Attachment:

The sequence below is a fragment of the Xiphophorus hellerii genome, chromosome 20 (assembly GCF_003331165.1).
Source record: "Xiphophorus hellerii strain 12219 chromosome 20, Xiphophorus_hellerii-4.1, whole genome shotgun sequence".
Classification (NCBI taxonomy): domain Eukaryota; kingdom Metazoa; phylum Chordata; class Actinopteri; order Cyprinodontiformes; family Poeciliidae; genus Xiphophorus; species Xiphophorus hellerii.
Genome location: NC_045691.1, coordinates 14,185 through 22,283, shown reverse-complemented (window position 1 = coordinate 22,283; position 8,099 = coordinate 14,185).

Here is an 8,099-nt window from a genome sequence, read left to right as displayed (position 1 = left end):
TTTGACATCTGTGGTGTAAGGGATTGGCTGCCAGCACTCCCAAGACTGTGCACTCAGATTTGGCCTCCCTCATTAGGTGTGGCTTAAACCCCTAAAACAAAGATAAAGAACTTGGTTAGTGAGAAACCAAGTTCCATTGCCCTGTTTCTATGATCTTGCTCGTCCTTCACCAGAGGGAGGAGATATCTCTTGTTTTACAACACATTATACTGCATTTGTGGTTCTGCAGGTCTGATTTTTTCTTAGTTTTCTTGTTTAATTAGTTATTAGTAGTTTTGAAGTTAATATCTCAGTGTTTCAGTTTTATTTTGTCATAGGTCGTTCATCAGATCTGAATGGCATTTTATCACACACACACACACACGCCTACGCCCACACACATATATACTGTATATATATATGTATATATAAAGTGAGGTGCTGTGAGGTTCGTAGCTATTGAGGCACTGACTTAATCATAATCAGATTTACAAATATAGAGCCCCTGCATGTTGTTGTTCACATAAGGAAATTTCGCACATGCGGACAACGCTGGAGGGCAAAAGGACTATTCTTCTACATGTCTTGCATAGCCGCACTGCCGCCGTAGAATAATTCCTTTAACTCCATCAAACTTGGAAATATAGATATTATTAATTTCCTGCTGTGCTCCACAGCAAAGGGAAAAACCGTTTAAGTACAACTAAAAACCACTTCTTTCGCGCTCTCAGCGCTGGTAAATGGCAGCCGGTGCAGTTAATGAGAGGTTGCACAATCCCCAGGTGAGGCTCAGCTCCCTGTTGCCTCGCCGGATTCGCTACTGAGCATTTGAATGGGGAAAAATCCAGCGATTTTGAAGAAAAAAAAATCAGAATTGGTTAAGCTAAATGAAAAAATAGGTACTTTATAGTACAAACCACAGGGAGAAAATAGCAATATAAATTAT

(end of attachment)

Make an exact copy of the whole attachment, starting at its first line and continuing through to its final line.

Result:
The sequence below is a fragment of the Xiphophorus hellerii genome, chromosome 20 (assembly GCF_003331165.1).
Source record: "Xiphophorus hellerii strain 12219 chromosome 20, Xiphophorus_hellerii-4.1, whole genome shotgun sequence".
Classification (NCBI taxonomy): domain Eukaryota; kingdom Metazoa; phylum Chordata; class Actinopteri; order Cyprinodontiformes; family Poeciliidae; genus Xiphophorus; species Xiphophorus hellerii.
Genome location: NC_045691.1, coordinates 14,185 through 22,283, shown reverse-complemented (window position 1 = coordinate 22,283; position 8,099 = coordinate 14,185).

Here is an 8,099-nt window from a genome sequence, read left to right as displayed (position 1 = left end):
TTTGACATCTGTGGTGTAAGGGATTGGCTGCCAGCACTCCCAAGACTGTGCACTCAGATTTGGCCTCCCTCATTAGGTGTGGCTTAAACCCCTAAAACAAAGATAAAGAACTTGGTTAGTGAGAAACCAAGTTCCATTGCCCTGTTTCTATGATCTTGCTCGTCCTTCACCAGAGGGAGGAGATATCTCTTGTTTTACAACACATTATACTGCATTTGTGGTTCTGCAGGTCTGATTTTTTCTTAGTTTTCTTGTTTAATTAGTTATTAGTAGTTTTGAAGTTAATATCTCAGTGTTTCAGTTTTATTTTGTCATAGGTCGTTCATCAGATCTGAATGGCATTTTATCACACACACACACACACGCCTACGCCCACACACATATATACTGTATATATATATGTATATATAAAGTGAGGTGCTGTGAGGTTCGTAGCTATTGAGGCACTGACTTAATCATAATCAGATTTACAAATATAGAGCCCCTGCATGTTGTTGTTCACATAAGGAAATTTCGCACATGCGGACAACGCTGGAGGGCAAAAGGACTATTCTTCTACATGTCTTGCATAGCCGCACTGCCGCCGTAGAATAATTCCTTTAACTCCATCAAACTTGGAAATATAGATATTATTAATTTCCTGCTGTGCTCCACAGCAAAGGGAAAAACCGTTTAAGTACAACTAAAAACCACTTCTTTCGCGCTCTCAGCGCTGGTAAATGGCAGCCGGTGCAGTTAATGAGAGGTTGCACAATCCCCAGGTGAGGCTCAGCTCCCTGTTGCCTCGCCGGATTCGCTACTGAGCATTTGAATGGGGAAAAATCCAGCGATTTTGAAGAAAAAAAAATCAGAATTGGTTAAGCTAAATGAAAAAATAGGTACTTTATAGTACAAACCACAGGGAGAAAATAGCAATATAAATTAT